One of the problem when dealing with home educators is that they tend to argue every point with great tenacity, even about things that everybody else in society accepts as being more or less true. There is of course nothing wrong with that; I am famous myself for disagreeing with those around me. Sometimes though, home educating parents take this a bit far and even establishing the most minor fact becomes so laborious and time consuming a process that all but the most rugged and determined lose heart!
The expression 'straw man', like the word 'conflate', is impossible to avoid lately when exchanging views with home educators! I honestly can't remember the last time I read a post on one of the HE Internet lists where some government agency or one of their lackeys was not being accused of conflating one thing with something else quite different. As for 'straw men'; why, anybody would think that I was running a scarecrow factory here from the number of complaints I receive about my straw men, which home educators apparently keep stumbling across whenever they visit this blog! The latest straw man that I have been apparently setting up is the idea that for many parents, their only source of information is the Internet. Somebody commenting here a few days ago said,
' Do you know any parents that rely soley on the internet? Or is this another straw man argument?'
The suggestion that I am setting up a straw man by hinting that a lot of parents rely only upon the Internet for information is a prime example of the difficulty which I mentioned at the beginning; that home educators seem to inhabit a different world from everybody else. That many parents do indeed rely solely upon the Internet to acquire information is undoubtedly the case and the fact that somebody would question this only goes to show just how out of touch some home educators are.
Let us suppose that a child's homework entails finding out the exports of Chile. There are many ways to get hold of this information. One could go to the library and get a book out about South America, one could reach down a book of one's own and look up Chile, one could watch television in the hope of a documentary about Chile being on that evening, ring up the Chilean Embassy and ask them; the list is endless. In the real world though, children and their parents will just go onto the Internet to find this out. I would be surprised if many parents would suggest the library or television as the first port of call for homework about Chile. Many homes these days do not have encyclopaedias or other reference books in them. Almost all would use the Internet. For many people, this is more or less the only way that they would ever think of getting information which they wanted.
According to several people who commented here a day or two ago, this is not always the case with home educating parents, which I am glad to hear. For the average family though, this is where information is almost exclusively acquired now in day to day life. Schools do not recommend, as once they did, that children go to the library to research homework. Instead, they tell them to look things up on the Internet. Many secondary school pupils go through the whole five years without being given a book at all. No maths books, no history books, nothing at all; everything is done via electronic media supplemented by photo-copied sheets. Many homes too have no books in them at all, let alone reference books. Those that do have books often only have a few thrillers and the children might have some Jaqueline Wilson novels. Otherwise, that's it. The only magazines are likely to be those dealing with the lives of footballers and pop stars. All information must perforce come from the computer terminal. I wonder how the person who made the comment which I quoted above thinks that the average parent finds things out for their children? In other words, if a child needs to know what year Napoleon was born, or the date of the Battle of Trafalgar or a million and one other things, does this person really think that most parents pop down to the library to find out?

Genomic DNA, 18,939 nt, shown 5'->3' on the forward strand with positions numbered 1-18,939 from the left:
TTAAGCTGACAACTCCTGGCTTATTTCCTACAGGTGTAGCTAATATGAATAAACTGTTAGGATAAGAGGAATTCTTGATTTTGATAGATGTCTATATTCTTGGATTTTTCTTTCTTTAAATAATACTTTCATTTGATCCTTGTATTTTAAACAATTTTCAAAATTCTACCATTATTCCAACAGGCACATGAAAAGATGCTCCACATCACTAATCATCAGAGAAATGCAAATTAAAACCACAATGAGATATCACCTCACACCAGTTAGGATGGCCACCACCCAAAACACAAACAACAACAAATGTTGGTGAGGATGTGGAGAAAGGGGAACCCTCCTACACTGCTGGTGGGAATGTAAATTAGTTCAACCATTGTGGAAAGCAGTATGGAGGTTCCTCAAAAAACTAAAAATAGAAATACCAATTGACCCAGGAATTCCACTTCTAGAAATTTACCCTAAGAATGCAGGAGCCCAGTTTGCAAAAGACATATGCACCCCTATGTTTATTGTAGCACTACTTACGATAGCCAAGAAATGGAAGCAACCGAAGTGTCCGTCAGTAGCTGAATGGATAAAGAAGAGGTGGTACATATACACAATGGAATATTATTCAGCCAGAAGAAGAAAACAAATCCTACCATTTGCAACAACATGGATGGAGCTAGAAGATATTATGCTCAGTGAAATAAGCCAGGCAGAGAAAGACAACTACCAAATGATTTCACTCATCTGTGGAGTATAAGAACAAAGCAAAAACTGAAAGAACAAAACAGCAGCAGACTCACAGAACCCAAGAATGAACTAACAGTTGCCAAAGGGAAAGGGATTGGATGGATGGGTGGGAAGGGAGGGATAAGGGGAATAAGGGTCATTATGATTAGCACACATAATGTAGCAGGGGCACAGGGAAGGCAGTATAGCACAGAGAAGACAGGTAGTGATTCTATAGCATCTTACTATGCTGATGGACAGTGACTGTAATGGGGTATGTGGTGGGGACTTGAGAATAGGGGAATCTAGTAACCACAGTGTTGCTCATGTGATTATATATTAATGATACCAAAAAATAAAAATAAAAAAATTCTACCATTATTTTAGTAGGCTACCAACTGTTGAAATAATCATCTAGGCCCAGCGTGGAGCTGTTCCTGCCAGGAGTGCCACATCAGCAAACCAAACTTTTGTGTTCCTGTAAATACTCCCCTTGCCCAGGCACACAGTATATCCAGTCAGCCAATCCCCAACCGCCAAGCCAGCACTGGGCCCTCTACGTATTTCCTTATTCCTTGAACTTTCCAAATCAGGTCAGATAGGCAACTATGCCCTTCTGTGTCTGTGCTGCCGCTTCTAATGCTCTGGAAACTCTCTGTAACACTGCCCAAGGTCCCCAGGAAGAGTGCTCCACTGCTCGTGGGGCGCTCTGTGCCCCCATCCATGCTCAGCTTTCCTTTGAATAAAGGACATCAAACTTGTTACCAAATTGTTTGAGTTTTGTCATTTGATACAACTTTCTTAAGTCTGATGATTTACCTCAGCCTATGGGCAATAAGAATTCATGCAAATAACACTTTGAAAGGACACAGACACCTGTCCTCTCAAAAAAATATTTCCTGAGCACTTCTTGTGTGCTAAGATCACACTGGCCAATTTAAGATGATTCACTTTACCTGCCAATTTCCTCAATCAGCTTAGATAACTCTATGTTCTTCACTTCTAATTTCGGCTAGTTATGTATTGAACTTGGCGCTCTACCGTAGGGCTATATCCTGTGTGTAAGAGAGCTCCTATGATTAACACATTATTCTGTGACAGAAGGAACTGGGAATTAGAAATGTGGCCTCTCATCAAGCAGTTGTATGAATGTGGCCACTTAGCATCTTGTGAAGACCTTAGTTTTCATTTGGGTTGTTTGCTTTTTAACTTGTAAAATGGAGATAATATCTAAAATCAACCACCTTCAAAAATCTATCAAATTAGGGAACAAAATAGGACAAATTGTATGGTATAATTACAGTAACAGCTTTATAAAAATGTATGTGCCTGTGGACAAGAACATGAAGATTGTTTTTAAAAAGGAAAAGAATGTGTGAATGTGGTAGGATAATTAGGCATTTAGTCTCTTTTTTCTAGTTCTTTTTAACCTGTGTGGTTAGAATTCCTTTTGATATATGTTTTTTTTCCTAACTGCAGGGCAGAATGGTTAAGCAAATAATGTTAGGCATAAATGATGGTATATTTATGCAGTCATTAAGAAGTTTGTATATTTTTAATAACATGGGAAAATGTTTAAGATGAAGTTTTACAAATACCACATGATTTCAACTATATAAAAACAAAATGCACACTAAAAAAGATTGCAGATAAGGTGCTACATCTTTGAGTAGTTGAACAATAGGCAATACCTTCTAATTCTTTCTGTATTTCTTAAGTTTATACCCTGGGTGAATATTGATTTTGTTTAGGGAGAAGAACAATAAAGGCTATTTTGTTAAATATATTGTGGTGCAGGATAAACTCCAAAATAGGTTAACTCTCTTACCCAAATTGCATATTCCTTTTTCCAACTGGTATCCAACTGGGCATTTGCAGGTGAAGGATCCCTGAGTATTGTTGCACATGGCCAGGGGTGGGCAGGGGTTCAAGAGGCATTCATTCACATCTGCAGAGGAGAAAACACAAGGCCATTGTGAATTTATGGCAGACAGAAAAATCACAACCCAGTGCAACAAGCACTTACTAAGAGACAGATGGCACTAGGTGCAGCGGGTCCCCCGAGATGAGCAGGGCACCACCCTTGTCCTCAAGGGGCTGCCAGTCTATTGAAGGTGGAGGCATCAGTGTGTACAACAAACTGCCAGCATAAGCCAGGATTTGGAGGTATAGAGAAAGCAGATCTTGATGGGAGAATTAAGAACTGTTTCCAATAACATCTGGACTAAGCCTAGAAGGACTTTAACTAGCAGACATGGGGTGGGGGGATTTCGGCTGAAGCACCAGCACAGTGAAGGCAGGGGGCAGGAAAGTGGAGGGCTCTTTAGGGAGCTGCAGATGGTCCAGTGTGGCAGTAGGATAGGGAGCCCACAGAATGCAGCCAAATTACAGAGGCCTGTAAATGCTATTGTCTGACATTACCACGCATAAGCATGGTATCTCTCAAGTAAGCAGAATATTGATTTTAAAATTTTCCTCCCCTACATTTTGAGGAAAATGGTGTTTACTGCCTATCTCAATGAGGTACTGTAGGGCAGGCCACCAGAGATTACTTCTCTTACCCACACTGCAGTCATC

This depiction of modern family life is no straw man, simply how things are today in many homes in this country and the fact that a number of home educating parents are unaware of how things have changed in recent years is a little bit alarming. It also makes trying to discuss things heavy going, because before one can even begin to debate, it is necessary to explain how life in modern Britain actually works! These people are constantly claiming that their children get out and about and meet all sorts of people, but I don't think that the people they are meeting can be ordinary, everyday folk of the kind which I know. If they were, then the distorted and unrealistic view of the modern world which some of these characters seem to have might stand a chance of being modified or even changed completely. They would discover that for a great many families in this country, parents and children, the Internet is the first and in many cases the only port of call when they are seeking information.